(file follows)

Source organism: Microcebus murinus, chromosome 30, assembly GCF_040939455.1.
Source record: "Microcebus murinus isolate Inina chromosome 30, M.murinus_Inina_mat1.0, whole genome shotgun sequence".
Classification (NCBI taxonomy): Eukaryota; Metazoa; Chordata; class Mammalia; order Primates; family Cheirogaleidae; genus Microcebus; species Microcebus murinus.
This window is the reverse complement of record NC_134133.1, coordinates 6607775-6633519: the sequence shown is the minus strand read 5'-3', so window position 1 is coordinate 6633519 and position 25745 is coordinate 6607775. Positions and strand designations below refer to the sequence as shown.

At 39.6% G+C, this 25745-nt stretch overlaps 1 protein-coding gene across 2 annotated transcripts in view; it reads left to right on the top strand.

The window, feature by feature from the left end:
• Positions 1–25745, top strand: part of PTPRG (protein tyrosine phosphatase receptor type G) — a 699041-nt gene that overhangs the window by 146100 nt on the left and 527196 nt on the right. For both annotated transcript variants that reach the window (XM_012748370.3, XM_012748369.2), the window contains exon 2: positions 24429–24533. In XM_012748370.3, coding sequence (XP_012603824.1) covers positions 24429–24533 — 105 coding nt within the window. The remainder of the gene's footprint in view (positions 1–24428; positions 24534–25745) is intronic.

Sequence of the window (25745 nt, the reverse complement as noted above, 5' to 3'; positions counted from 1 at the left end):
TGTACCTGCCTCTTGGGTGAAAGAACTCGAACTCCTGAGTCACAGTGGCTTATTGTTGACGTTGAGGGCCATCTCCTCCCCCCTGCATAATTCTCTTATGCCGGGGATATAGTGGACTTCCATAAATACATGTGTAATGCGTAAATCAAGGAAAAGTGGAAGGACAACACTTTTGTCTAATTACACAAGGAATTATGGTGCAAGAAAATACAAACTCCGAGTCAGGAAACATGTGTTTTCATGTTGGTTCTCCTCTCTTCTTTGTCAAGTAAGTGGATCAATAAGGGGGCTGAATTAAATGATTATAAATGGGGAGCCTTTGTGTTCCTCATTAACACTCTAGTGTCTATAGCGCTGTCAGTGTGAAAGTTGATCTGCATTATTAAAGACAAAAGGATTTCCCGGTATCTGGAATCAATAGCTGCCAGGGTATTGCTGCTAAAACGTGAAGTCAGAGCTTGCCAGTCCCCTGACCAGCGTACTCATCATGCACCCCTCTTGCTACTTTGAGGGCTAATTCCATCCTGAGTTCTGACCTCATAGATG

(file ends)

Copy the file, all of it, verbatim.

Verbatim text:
Source organism: Microcebus murinus, chromosome 30, assembly GCF_040939455.1.
Source record: "Microcebus murinus isolate Inina chromosome 30, M.murinus_Inina_mat1.0, whole genome shotgun sequence".
Classification (NCBI taxonomy): Eukaryota; Metazoa; Chordata; class Mammalia; order Primates; family Cheirogaleidae; genus Microcebus; species Microcebus murinus.
This window is the reverse complement of record NC_134133.1, coordinates 6607775-6633519: the sequence shown is the minus strand read 5'-3', so window position 1 is coordinate 6633519 and position 25745 is coordinate 6607775. Positions and strand designations below refer to the sequence as shown.

At 39.6% G+C, this 25745-nt stretch overlaps 1 protein-coding gene across 2 annotated transcripts in view; it reads left to right on the top strand.

The window, feature by feature from the left end:
• Positions 1–25745, top strand: part of PTPRG (protein tyrosine phosphatase receptor type G) — a 699041-nt gene that overhangs the window by 146100 nt on the left and 527196 nt on the right. For both annotated transcript variants that reach the window (XM_012748370.3, XM_012748369.2), the window contains exon 2: positions 24429–24533. In XM_012748370.3, coding sequence (XP_012603824.1) covers positions 24429–24533 — 105 coding nt within the window. The remainder of the gene's footprint in view (positions 1–24428; positions 24534–25745) is intronic.

Sequence of the window (25745 nt, the reverse complement as noted above, 5' to 3'; positions counted from 1 at the left end):
TGTACCTGCCTCTTGGGTGAAAGAACTCGAACTCCTGAGTCACAGTGGCTTATTGTTGACGTTGAGGGCCATCTCCTCCCCCCTGCATAATTCTCTTATGCCGGGGATATAGTGGACTTCCATAAATACATGTGTAATGCGTAAATCAAGGAAAAGTGGAAGGACAACACTTTTGTCTAATTACACAAGGAATTATGGTGCAAGAAAATACAAACTCCGAGTCAGGAAACATGTGTTTTCATGTTGGTTCTCCTCTCTTCTTTGTCAAGTAAGTGGATCAATAAGGGGGCTGAATTAAATGATTATAAATGGGGAGCCTTTGTGTTCCTCATTAACACTCTAGTGTCTATAGCGCTGTCAGTGTGAAAGTTGATCTGCATTATTAAAGACAAAAGGATTTCCCGGTATCTGGAATCAATAGCTGCCAGGGTATTGCTGCTAAAACGTGAAGTCAGAGCTTGCCAGTCCCCTGACCAGCGTACTCATCATGCACCCCTCTTGCTACTTTGAGGGCTAATTCCATCCTGAGTTCTGACCTCATAGATG